EuroGEOSS Broker: Finding Common Ground for Earth Sciences

Screenshot from the EuroGEOSS Broker. Source: EuroGEOSS

An innovative tool, the EuroGEOSS Broker, lets scientists search across datasets to integrate earth sciences information from all over the globe. Source: EuroGEOSS



Earth sciences data is everywhere — but how do you put that data to work in a world that doesn’t know the boundaries between different scientific pursuits? That question has long been problematic for researchers in the Earth sciences. Many different Earth observation programs collect data, but collecting, sharing, and understanding that data in a multi-disciplinary way has been difficult, to say the least. Understanding global environmental problems will take input from a myriad of sources, from social sciences to Earth science data.

“Nature doesn’t realize that fire, and water and drought are different disciplines,” said Dr. Jay Pearlman, an IEEE fellow. Now data gathered across disciplines is working harder than ever to erase boundaries, with online tools that make it easy to search and interpret multiple sources of information.

GEOSS, the Global Earth Observation System of Systems is working to combat the inherent difficulties with gathering and interpreting data. GEOSS keeps an eye on what’s going on all over the Earth through information gathered by tens of thousands of sensors and satellites, and is supported by nations and scientific organizations. It links together existing systems and provides support for new ones.

Once that multitude of Earth data is analyzed, it needs to be shared with others. But in Europe alone, 23 languages and different sets of semantics have meant that sharing was difficult. That’s why EuroGEOSS was born three years ago.

EuroGEOSS builds on the achievements of the Infrastructure for Spatial Information in Europe (INSPIRE), a European directive providing the legal framework, technical guidelines, and specifications for shared data infrastructures that deal with environmental issues. The legislation requires all 27 nations of the European Union to “ensure that the spatial data infrastructures of the member states are compatible and usable in a community and transboundary context.”

Dr. Stefano Nativi, a coordinator for the Earth and Space Science Informatics Laboratory at the National Research Council of Italy said that three areas of research were specially chosen because they didn’t heavily interact with each other — biodiversity, drought and forest. “With those, we wanted to show the potential a brokered solution could have to develop synergies,” said Nativi.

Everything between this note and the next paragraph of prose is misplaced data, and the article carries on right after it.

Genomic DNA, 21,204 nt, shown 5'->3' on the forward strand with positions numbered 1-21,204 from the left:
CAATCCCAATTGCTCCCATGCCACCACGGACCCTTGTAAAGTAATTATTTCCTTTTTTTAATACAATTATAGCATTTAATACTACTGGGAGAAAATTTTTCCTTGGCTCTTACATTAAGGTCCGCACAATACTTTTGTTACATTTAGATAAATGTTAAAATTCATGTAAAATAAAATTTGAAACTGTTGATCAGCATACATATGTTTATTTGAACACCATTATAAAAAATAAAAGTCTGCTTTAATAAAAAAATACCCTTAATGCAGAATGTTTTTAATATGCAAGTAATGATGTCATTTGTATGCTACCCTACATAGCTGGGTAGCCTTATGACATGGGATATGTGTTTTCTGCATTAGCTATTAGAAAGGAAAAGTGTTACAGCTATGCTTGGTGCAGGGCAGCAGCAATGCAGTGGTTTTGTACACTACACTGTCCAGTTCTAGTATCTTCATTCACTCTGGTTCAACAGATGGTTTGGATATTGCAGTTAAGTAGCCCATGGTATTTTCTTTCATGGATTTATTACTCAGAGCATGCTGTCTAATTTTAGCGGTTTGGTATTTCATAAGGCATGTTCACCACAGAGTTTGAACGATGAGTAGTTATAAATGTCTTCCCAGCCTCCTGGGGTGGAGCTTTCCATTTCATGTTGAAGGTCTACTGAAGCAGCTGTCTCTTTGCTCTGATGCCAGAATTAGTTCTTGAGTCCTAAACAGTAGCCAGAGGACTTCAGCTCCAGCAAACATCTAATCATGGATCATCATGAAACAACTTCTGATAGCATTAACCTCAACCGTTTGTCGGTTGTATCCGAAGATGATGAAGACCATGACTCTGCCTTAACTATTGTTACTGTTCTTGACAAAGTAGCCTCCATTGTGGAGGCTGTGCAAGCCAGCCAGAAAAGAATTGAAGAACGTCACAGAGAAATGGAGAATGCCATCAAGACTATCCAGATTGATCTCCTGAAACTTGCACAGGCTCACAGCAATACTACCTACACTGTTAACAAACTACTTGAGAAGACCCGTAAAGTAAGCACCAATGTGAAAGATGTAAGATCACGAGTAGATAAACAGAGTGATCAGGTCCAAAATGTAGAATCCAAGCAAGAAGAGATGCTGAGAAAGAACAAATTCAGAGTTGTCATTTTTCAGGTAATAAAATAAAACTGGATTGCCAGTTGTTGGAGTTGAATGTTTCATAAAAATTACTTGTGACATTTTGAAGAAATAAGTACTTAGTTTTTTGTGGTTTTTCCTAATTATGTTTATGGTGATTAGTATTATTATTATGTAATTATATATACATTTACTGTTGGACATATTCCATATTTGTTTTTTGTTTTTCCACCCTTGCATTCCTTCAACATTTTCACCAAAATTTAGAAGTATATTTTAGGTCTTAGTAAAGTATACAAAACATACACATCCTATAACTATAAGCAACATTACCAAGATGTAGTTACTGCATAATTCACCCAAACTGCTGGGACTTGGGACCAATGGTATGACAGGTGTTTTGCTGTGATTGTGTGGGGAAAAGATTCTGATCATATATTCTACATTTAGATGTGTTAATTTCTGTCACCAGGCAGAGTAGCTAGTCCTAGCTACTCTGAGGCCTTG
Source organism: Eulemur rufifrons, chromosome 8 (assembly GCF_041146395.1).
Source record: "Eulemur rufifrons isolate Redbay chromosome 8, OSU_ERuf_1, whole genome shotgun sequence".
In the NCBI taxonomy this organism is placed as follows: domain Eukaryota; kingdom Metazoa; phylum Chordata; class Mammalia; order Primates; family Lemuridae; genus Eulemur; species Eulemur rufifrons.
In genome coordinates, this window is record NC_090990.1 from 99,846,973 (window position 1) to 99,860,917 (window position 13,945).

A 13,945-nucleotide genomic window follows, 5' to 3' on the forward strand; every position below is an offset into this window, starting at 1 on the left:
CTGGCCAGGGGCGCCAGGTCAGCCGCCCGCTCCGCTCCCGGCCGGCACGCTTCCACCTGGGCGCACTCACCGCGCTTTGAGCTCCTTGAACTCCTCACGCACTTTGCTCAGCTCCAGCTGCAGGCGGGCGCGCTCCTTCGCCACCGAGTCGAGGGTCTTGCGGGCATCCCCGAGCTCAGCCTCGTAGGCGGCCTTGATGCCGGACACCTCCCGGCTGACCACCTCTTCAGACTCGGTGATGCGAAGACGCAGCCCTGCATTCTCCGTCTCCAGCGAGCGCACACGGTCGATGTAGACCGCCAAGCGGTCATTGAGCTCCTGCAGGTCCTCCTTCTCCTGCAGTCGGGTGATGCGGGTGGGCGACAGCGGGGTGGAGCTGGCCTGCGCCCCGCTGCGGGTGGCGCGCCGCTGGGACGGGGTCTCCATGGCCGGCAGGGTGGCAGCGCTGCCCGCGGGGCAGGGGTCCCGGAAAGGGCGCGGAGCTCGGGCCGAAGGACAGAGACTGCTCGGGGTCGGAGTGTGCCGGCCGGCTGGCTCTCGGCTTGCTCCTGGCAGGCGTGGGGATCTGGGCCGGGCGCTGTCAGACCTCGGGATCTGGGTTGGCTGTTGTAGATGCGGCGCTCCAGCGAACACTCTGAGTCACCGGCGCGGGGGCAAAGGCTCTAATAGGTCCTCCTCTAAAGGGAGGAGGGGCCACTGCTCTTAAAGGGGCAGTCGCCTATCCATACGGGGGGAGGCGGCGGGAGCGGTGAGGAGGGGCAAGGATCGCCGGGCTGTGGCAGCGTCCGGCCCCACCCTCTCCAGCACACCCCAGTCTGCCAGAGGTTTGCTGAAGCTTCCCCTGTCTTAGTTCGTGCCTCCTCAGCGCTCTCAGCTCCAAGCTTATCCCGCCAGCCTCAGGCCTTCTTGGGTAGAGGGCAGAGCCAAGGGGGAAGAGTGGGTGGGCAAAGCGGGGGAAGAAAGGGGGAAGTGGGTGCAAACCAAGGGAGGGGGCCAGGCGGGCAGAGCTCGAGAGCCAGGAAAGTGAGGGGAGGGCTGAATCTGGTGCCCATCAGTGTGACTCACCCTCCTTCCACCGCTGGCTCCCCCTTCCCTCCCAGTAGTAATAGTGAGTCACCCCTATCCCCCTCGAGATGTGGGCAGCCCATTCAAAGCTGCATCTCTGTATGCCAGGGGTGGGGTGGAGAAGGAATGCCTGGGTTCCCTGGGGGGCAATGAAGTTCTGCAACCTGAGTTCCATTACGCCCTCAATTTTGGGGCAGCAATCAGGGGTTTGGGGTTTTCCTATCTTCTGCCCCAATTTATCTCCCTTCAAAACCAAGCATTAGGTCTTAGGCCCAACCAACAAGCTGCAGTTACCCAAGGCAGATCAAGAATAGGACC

Each community in biodiversity, forestry and drought had created its own cyber infrastructure. “Our point was that we don’t have to push them towards any place technologically, but we have to ask them to implement all the technical artifacts they consider useful,” said Nativi. When they had three different cyber infrastructures, they realized that there were some real differences — for example, historical and technological reasons entail the use of different data models shared through diverse Web-based protocols.

“So our question was, OK, how do we interconnect these systems, making them clearly interoperable?” asked Nativi. “The point was, let’s make some glue to stick everything together.”

Image showing the breakdown of the EuroGEOSS Broker system. Credit: EuroGEOSS

An innovative tool, the EuroGEOSS Broker, lets scientists search across datasets to integrate earth sciences information from all over the globe. Source: EuroGEOSS



The result was a 2009 project to create an online software platform called the EuroGEOSS Broker. There are several parts to the brokering platform. The first, the discovery broker, searches multiple shared infrastructures for specific terms, time, and geography. The semantic broker translates concepts across different disciplines. The access broker retrieves information and translates it into a common grid environment, matching up different systems of geographical coordinates. The beauty of brokers means that users and programmers can focus on what they do best, while the brokering layer takes care of the myriad of protocols and encodings.

Pearlman said that developing common language and common geographic descriptions was challenging. “We found that the coordinate systems used to describe forests vary across Europe so overlay of data takes extra work. Even the use of words is not the same in different communities,” The team was able to develop a translation between coordinate systems and implement access to ontologies that allow diverse research communities to understand each other and work more easily together.